I’m sorry to have underrated Izzet when looking at the set. Blue/Red is always a favorite of mine, but the dream of Selesnya lured me away with its false gods and empty promises. All four of those cards could easily go into the fifth slot, but I have one other card I’d like to mention for Limited play.
This card. This f&*%ing card! If this came down on turn-1, it demanded an immediate answer. Boros and Selesnya had so many ways to manipulate this card, it was disgusting. Convoke benefited from it with faster access to Siege Wurm or Conclave Tribunal, and mentors obviously wanted to load it up with counters.
Turn-2 Maniacal Rage? Forget about it! Game over! Turn-2 Ironshell Beetle? Sure thing! Rubblebelt Boar? Why not? Healer’s Hawk overperformed on every level, making it a star common that I always drafted highly. Evasive lifelink from turn-1 was perhaps a little underrated when designing the set.
My Five Favorite Constructed Cards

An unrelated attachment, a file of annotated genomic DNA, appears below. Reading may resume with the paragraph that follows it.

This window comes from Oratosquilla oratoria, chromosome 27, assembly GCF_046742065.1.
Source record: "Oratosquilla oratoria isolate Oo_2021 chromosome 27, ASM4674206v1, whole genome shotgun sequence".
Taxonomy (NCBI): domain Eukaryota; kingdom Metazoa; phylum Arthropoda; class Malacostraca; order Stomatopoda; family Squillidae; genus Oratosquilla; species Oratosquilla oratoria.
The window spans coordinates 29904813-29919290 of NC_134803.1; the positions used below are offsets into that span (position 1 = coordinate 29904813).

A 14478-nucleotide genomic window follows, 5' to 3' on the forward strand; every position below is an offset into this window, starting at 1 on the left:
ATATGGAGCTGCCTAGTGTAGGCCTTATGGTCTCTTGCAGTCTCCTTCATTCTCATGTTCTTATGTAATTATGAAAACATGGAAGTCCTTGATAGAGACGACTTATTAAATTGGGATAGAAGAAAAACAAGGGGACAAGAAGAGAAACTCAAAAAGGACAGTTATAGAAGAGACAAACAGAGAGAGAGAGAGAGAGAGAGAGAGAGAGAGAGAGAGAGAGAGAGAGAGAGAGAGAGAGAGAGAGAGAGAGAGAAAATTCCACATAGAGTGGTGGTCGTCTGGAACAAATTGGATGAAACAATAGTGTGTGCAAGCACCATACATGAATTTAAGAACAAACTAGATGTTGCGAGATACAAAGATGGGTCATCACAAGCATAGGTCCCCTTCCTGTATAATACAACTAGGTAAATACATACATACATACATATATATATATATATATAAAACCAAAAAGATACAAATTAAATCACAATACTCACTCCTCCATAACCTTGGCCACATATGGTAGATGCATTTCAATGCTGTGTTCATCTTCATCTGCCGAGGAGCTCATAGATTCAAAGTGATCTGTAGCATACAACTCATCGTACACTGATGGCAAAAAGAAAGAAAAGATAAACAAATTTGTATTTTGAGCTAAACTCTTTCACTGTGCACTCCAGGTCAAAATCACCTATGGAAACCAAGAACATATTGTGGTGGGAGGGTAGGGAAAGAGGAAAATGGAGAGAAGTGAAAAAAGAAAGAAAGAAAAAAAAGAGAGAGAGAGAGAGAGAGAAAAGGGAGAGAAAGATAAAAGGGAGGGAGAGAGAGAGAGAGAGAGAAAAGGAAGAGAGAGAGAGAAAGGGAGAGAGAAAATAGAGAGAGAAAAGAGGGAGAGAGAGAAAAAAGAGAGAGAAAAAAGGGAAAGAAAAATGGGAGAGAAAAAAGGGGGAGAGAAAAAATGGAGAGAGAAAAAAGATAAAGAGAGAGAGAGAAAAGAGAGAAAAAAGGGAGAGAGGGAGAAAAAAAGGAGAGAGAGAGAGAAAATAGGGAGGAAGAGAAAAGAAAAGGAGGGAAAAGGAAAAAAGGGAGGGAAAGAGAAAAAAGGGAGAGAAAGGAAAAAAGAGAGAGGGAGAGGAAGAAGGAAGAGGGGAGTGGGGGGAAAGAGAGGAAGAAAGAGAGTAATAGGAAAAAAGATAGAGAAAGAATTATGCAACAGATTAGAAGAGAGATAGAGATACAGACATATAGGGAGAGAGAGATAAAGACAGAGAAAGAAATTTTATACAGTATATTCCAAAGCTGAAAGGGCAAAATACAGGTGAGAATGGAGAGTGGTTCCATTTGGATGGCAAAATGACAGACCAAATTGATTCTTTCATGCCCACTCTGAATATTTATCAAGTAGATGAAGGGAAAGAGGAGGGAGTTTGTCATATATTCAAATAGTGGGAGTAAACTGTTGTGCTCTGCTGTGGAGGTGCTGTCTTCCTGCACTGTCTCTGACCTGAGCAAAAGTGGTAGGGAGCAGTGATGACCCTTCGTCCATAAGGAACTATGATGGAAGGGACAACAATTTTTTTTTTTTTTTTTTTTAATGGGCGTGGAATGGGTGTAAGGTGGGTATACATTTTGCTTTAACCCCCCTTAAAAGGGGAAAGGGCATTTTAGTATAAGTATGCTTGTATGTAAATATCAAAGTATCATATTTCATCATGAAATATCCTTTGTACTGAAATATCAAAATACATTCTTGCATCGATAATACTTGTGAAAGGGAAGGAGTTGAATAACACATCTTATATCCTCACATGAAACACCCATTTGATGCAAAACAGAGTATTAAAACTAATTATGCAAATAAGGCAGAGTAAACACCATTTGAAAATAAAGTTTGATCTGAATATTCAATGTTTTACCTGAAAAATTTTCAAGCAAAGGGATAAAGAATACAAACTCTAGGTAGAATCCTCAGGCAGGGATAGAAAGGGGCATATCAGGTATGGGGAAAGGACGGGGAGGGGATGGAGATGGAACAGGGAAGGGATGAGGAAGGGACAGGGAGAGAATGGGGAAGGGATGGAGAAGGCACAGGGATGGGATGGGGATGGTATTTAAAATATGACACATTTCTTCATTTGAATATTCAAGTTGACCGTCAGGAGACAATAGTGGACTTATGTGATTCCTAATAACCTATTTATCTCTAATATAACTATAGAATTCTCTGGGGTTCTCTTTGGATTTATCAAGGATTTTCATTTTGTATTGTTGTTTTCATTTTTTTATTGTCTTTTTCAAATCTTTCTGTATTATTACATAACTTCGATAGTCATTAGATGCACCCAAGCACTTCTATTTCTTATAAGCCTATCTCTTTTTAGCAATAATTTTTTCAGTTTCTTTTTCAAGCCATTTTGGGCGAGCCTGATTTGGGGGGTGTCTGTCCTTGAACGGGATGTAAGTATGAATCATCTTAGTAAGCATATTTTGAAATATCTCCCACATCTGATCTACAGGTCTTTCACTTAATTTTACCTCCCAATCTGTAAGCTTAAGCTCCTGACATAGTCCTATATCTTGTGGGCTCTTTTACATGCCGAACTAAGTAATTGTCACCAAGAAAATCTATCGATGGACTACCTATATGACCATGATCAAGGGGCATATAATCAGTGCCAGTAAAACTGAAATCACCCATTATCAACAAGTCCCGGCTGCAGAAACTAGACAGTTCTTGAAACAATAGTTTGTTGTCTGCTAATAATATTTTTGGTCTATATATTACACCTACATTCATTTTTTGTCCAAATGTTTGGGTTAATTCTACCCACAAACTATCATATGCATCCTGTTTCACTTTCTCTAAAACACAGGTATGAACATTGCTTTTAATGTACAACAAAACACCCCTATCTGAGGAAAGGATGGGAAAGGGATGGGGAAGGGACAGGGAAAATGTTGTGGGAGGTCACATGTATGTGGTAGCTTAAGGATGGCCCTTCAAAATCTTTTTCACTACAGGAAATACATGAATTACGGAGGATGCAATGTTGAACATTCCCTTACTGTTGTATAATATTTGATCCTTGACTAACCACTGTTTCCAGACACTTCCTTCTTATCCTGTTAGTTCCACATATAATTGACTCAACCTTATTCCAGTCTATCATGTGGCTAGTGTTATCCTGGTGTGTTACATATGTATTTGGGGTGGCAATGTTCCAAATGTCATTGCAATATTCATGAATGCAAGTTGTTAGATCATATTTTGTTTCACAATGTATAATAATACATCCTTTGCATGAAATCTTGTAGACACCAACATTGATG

I’m always looking to shake up the Modern Naya Zoo shell, and any Green one-drop that can compete with Experiment One deserves attention. Ultimately, Experiment One’s resilience is most powerful than the trample and easier counter ramp that Pelt Collector provides, but a sweet combo with Vexing Devil, a card that has long desired to fit in Modern Naya Zoo, gave the deck a new angle to work with.
In Standard, you can bet I love this card! It fits nicely along Llanowar Elves as a Green one-drop and the beat down it provides when bigger creatures come down is pure value for what you paid.
Two more efficient and brutal Green cards. Kraul Harpooner might not be that tough, but with 3-power, playing it on turn-2 creates more than enough pressure to demand a response. Later in the game, this card easily takes down Crackling Drake, Enigma Drake, and even Lyra in a pinch. Good early, good later, a sign of a great Green two-drop.
As for the Nullhide Ferox, nothing felt better than seeing your Llanowar Elves survive two turns and slamming this on turn-3. Especially against mono-Red decks, where burn spells are too weak to handle or even target it while it trounces all over their wimpy creatures. I’ve had players scoop on the spot when they saw this card come down so early.
Sadly, I haven’t gotten to play it for free yet. Someday…